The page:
without a corresponding and initial charge that will stand the scrutiny of a fair and impartial judge.

    Which is the set of tactics the British used during our revolutionary war, they would arrest and detain without ever charging.

    We now become as morally bankrupt as those we fight.
     
  6. Jaskalas

    Jaskalas Lifer

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    :thumbsup:
     
  7. Craig234

    Craig234 Lifer

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    So, a 1:1 ratio; as long as < 50% of the people in jail are innocent, ok by you, huh?

    Here's a link to the quotes. The most famous is a 10:1 ratio.

    I prefer at least 100:1; even with that, with a million imprisoned, you will have 10,000 innocents.

    Because of this, that's why I tend to support stronger measures to get to the truth (no, not torture for interrogation), things like cameras on all police cars.
     
  8. Moonbeam

    Moonbeam Elite Member

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    I think I will go with this too.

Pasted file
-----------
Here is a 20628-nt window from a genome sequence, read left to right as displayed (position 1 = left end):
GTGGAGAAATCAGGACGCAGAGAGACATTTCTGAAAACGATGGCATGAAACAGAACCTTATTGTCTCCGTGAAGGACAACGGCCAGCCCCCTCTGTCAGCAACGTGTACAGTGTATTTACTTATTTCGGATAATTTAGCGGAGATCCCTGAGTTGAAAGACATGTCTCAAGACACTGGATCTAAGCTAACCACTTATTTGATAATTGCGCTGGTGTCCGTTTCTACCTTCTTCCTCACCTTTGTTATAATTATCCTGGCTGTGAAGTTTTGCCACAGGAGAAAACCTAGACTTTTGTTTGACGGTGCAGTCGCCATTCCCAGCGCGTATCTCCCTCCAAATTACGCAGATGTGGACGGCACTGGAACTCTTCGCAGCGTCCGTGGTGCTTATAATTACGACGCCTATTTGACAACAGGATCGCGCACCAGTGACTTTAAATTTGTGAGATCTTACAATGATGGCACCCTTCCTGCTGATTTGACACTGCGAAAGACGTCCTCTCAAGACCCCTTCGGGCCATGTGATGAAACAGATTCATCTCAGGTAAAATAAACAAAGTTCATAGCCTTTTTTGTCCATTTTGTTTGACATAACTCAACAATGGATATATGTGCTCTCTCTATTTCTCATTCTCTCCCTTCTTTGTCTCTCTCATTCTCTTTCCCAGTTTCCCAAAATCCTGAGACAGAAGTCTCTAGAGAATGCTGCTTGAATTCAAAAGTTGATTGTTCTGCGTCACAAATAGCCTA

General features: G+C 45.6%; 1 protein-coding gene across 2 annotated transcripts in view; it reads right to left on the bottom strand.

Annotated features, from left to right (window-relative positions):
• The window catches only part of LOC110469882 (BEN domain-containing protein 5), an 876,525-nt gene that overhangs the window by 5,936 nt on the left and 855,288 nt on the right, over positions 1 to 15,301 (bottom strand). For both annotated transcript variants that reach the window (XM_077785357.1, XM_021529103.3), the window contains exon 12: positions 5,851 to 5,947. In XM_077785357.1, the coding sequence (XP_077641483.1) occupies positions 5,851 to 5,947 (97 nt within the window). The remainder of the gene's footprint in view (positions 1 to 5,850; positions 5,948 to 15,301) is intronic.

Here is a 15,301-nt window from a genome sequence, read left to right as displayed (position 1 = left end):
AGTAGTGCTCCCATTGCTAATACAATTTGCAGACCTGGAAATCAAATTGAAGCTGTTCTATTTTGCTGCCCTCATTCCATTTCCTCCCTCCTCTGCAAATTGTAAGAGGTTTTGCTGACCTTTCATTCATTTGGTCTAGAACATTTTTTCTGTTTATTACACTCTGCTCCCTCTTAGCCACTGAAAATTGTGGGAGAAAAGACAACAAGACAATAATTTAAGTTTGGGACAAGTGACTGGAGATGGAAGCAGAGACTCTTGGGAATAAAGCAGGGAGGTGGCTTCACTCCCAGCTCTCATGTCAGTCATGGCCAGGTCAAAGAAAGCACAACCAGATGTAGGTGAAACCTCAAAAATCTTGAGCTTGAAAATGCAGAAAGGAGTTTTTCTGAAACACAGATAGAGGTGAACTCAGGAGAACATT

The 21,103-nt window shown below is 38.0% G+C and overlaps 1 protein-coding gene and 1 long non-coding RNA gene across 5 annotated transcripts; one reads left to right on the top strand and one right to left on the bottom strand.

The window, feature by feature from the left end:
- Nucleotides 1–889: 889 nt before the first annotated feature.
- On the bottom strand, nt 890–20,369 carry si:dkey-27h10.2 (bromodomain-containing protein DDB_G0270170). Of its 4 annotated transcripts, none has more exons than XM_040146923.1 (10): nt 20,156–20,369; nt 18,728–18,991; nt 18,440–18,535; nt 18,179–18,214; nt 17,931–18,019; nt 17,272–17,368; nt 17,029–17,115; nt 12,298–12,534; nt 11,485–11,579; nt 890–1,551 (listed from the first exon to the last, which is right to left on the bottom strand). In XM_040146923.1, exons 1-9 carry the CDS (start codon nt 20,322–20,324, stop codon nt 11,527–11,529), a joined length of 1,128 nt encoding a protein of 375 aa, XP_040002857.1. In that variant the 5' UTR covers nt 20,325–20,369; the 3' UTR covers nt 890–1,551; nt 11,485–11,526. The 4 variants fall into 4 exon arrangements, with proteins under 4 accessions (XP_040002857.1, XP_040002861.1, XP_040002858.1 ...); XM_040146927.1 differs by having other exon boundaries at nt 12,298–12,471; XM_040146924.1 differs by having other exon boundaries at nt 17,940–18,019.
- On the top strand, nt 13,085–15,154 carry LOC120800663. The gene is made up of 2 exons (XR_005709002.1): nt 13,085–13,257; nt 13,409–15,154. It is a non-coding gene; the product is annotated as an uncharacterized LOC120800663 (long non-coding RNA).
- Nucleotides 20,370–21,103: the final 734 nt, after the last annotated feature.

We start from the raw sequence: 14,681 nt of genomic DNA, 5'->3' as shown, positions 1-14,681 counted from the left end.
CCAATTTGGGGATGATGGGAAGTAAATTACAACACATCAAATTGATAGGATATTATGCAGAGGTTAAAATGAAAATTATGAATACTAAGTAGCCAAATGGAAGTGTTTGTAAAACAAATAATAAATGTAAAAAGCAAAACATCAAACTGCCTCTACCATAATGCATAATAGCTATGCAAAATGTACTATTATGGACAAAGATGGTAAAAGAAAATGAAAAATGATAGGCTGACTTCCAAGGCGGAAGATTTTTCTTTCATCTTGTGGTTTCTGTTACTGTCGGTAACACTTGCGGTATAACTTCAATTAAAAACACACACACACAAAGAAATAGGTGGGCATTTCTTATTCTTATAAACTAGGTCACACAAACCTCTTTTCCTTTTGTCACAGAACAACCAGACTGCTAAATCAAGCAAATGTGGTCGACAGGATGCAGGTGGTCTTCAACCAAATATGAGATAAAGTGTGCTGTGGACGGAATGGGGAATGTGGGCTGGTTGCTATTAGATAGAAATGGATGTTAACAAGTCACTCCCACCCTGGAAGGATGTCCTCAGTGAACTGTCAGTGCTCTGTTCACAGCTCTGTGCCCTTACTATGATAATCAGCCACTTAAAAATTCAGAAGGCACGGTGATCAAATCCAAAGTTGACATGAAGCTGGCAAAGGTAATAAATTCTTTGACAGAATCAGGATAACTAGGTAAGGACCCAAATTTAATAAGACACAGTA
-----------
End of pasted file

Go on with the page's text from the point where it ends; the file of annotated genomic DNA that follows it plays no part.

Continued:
9. Moonbeam

    Moonbeam Elite Member

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    Probably this was a saying that is there more for emphasis, a powerful commitment not to find the innocent guilty, than it is a statistical standard anybody intended to apply, no?
     
  10. Jaskalas

    Jaskalas Lifer

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    Now you're dragging the war into this? I tend to think the profile of a foreign cold blooded killer should be handled differently than the average American citizen.
     
  11. Craig234

    Craig234 Lifer

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    Nice how you beg the question - they're not 'suspects', you have already declared them guilty.

    As for the percentages - it's not pleasant to think about, but it's helpful to note that as much as we want to just say 'we have a good process', there actually is some percentage of innocents convicted, and by recognizing that it's 2% or whatever, it reminds us of the horror of an innocent person being convicted - and pushes our ratio higher (towards fewer innocents convicted) which is a good thing.